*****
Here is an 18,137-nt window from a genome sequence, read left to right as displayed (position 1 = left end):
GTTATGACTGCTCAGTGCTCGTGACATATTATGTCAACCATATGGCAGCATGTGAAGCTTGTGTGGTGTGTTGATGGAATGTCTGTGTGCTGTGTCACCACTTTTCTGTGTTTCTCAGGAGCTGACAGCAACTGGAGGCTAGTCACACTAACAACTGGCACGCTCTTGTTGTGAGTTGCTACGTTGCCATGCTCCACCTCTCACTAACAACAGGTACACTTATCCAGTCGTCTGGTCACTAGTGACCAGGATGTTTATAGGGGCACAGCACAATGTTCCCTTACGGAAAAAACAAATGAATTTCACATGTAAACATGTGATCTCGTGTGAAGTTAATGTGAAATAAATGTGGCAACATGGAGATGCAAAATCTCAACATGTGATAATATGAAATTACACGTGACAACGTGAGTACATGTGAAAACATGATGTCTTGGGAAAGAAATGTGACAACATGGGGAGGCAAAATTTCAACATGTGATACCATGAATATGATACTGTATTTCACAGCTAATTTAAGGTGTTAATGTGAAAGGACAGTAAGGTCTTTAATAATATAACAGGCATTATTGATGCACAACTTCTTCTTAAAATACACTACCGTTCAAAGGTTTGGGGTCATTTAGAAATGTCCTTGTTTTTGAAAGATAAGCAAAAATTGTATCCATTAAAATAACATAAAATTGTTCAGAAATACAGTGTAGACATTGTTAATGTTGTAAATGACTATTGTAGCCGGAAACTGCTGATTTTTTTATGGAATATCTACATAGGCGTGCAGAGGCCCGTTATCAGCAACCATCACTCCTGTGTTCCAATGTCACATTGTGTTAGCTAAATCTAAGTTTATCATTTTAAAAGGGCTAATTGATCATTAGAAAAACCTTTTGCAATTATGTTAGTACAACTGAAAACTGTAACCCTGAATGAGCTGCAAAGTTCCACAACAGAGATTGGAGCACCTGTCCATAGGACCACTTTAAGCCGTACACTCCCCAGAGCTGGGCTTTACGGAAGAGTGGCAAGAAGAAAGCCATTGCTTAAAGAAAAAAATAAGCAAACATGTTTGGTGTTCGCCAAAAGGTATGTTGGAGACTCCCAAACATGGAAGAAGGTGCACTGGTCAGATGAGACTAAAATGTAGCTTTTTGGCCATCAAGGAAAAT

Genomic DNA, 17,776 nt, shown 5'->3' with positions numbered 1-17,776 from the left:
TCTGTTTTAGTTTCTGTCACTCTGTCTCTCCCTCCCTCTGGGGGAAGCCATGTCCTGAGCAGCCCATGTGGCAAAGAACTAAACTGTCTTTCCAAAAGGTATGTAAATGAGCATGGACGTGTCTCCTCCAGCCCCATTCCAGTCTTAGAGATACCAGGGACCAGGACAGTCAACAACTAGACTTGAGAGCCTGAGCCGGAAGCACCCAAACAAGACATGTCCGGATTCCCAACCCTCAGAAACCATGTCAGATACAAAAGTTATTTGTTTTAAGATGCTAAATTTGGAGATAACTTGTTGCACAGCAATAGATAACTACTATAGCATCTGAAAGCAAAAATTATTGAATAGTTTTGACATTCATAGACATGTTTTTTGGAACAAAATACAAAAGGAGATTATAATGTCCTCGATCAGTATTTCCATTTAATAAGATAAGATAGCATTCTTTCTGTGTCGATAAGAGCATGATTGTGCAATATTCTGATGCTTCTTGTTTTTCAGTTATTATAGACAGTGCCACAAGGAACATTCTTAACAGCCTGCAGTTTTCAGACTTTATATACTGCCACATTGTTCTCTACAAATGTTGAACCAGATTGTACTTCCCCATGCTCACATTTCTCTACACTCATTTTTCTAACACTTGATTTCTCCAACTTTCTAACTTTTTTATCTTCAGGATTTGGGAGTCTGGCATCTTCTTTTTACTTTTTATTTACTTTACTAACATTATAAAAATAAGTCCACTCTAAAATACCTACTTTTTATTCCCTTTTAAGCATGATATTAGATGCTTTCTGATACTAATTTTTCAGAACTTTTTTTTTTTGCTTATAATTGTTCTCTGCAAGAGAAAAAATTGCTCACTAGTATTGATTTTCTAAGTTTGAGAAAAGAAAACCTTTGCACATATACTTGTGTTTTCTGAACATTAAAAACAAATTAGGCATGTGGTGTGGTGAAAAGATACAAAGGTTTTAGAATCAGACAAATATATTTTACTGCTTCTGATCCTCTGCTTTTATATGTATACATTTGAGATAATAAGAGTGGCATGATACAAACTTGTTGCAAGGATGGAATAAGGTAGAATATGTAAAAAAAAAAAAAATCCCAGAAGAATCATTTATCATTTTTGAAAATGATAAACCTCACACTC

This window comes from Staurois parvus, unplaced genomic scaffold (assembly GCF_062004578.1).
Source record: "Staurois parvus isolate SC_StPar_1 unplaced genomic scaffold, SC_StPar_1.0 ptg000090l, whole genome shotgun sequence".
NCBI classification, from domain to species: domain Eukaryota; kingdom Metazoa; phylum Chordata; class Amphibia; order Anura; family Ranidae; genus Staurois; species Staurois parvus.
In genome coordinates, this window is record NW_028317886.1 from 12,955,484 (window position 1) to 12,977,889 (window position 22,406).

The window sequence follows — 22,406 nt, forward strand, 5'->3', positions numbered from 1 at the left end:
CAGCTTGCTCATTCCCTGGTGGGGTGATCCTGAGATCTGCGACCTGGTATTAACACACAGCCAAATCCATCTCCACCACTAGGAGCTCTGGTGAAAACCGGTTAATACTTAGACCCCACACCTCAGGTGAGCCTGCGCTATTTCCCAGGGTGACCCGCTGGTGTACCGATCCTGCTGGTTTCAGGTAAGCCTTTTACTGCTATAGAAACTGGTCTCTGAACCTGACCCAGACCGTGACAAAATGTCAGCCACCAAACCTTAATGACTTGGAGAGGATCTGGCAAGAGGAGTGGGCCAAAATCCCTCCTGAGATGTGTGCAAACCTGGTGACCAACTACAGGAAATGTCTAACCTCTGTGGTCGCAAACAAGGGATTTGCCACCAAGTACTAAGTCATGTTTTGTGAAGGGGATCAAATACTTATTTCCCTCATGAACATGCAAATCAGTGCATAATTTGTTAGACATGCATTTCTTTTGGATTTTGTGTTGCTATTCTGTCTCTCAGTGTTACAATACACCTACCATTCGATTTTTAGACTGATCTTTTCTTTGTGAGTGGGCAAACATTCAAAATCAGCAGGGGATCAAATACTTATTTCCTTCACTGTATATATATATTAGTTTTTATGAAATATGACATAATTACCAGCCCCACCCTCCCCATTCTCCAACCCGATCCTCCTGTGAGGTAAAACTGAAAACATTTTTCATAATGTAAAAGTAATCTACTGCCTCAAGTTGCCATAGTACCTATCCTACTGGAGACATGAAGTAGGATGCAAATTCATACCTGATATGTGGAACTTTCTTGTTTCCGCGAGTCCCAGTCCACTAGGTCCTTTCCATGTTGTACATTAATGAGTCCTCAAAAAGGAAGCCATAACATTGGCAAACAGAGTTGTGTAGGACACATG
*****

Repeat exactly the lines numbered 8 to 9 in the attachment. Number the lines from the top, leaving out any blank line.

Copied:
In genome coordinates, this window is record NW_028317886.1 from 12,955,484 (window position 1) to 12,977,889 (window position 22,406).

The window sequence follows — 22,406 nt, forward strand, 5'->3', positions numbered from 1 at the left end: